The Lantern Bearers, Paperback Book
4.5 out of 5 (2 ratings)


The last of the Roman army have set sail and left Britain for ever, abandoning it to civil war and the threat of a Saxon invasion. Aquila deserts his regiment to return to his family, but his home and all that he loves are destroyed. Years of hardship and fighting follow and in the end there is only one thing left in Aquila's life - his thirst for revenge ...Rosemary Sutcliff's books about Roman Britain have won much acclaim and the first in the trilogy, The Eagle of the Ninth, has now sold over a million copies worldwide. The author writes with such passion and with such attention to detail that the Roman age is instantly brought to life and stays with the reader long after the last page has been turned.


  • Format: Paperback
  • Pages: 320 pages, in b/w
  • Publisher: Oxford University Press
  • Publication Date:
  • Category: General
  • ISBN: 9780192755063

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Showing 1 - 2 of 2 reviews.

Review by

This was the first book by Sutcliff I read. I’m so glad it was. If it had been Mark of the Horse Lord or Bonnie Dundee, I’m not sure I could have gone on. This is the story of Aquila, who deserts his legion as they leave Britain for the last time. It has a marvellous bittersweet quality to it, a sense of things ending and things beginning. As with so many of Sutcliff’s stories, the main character loses the life he thought he (and they are almost always he) was going to have, but discovers another one. For Aquila, who had dreamed of military glory, the choice to stay behind seems to wreck that. In the end, though, he finds his place, fighting with another group of Romano-Britons against the Saxon invaders.<br/><br/>I haven’t read it very recently, but I distinctly remember, as with so many of her books, the intensely wonderful description of place. Rutupiae, Snowdon–they are all vividly brought to life. Moreover, Sutcliff makes the time incredibly real. I don’t know if any of it is very accurate historically, but if you want excellent historical fiction, written without any pretentiousness or attempts to make the language sound old-fashioned, Sutcliff is a great place to start.<br/><br/>This book is also part of a larger series, starting with The Eagle of the Ninth, The Silver Branch, The Lantern Bearers, Dawn Wind, and Frontier Wolf. It also connects with Sutcliff’s Arthurian series, which I have not read.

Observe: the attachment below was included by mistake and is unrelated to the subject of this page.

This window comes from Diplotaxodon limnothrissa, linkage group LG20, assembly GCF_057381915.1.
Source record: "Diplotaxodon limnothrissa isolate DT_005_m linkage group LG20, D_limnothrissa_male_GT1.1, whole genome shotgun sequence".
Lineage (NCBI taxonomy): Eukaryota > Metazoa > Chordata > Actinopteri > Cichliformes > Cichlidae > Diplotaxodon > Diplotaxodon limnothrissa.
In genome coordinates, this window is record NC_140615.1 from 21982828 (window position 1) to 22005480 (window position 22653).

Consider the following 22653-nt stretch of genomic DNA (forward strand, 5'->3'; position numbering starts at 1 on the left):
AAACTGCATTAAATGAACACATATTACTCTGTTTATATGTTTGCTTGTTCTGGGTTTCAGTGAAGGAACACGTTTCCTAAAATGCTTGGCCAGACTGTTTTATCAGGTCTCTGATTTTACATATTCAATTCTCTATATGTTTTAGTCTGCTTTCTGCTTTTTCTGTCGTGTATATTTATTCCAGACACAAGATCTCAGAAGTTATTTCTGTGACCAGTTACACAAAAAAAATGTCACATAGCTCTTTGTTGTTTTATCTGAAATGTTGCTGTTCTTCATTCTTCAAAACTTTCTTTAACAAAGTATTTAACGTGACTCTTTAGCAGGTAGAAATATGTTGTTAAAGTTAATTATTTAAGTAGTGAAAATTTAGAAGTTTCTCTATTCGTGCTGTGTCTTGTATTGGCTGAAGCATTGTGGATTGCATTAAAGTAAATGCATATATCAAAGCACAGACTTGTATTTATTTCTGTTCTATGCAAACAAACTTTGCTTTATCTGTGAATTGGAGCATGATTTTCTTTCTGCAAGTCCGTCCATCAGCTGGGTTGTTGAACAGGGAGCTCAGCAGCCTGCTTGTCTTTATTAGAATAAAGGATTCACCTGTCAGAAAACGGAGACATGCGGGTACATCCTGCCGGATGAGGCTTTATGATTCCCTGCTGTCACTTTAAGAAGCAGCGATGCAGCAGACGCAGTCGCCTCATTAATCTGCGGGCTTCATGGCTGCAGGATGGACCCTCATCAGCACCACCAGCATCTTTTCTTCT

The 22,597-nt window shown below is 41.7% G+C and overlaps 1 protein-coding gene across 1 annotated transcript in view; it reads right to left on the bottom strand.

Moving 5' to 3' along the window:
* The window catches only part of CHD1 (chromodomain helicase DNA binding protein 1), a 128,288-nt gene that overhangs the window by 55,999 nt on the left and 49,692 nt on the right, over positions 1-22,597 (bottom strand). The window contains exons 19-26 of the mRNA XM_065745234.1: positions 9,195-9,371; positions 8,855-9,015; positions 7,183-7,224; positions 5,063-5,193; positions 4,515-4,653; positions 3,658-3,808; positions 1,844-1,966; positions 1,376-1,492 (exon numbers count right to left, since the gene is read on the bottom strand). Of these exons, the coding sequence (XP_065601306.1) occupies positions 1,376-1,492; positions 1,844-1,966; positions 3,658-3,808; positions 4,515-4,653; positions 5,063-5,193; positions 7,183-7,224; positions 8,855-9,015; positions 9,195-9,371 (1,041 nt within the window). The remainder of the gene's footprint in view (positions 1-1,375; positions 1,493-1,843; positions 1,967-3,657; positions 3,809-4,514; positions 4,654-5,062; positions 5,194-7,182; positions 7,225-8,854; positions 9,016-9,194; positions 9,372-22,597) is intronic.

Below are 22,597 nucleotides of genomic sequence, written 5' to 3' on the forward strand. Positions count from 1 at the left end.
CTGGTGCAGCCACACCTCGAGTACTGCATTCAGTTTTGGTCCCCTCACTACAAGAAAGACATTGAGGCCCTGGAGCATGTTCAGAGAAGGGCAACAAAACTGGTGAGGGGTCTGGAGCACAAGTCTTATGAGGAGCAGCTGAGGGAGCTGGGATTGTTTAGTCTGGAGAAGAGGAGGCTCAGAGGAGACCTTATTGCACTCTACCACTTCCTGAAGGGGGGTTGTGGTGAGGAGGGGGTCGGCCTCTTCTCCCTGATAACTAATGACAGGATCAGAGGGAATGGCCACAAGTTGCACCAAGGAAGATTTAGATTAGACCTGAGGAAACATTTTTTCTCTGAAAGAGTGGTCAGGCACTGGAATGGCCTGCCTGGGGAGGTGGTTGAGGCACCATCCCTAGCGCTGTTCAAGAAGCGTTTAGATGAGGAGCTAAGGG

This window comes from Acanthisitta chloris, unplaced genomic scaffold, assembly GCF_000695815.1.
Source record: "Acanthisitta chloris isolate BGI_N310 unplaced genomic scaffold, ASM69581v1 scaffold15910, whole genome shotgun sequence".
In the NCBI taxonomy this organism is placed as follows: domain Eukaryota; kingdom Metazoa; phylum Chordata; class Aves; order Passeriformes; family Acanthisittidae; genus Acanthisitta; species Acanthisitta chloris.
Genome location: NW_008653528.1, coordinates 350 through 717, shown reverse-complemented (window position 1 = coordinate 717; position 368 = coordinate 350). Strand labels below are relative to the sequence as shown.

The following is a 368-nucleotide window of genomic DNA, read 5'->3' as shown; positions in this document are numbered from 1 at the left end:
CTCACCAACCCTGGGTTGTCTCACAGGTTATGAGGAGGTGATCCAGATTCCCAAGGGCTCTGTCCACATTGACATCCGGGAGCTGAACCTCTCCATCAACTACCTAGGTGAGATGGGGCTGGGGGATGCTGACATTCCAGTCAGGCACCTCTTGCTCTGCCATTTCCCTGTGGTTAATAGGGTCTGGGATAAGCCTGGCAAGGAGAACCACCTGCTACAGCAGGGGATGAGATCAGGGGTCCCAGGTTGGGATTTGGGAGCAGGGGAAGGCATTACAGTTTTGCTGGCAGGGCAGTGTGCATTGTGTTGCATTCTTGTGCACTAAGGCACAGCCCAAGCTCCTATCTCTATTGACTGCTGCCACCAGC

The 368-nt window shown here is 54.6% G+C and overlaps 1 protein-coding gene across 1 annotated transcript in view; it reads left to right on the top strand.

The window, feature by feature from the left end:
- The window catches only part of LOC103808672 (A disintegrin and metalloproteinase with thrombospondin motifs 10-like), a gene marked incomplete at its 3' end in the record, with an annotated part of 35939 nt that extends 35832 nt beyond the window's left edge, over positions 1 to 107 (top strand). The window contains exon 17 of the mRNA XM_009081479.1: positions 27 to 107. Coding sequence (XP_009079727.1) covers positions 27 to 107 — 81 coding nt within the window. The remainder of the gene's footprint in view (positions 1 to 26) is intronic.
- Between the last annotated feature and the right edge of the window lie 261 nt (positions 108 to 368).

Review by

I didn't like this when I was younger, and reading it now, I have no idea why. It's the usual fare for Rosemary Sutcliff: a well researched story set in post-Roman Britain, drawing on real sources -- Geoffrey of Monmouth's Historia, mostly, but perhaps also Wace and Layamon's Bruts. It concerns the parts pre-Arthur -- Hengist and Horsa, Vortigern and Ambrosius... It begins just as the Romans leave Britain for the last time, and covers a period of pushing back against the Saxons and their kind. The main character, Aquila, deserts from the Eagles to stay in Britain, only to be captured by the Jutes, to eventually make his way back to Britain...<br/><br/>There is a very mournful note in The Lantern Bearers. The feeling in The Silver Branch of being near the end of things is strong and central, here, and there are personal notes of melancholy, too: Aquila's inability to care for people after Flavia, his difficulties with his son, and the eventual strange meeting between himself and Flavia's son.<br/><br/>Perhaps, as a child, I just didn't like the thought of the twilight of the Roman world. I didn't like The Silver Branch as much then as I do now, either.

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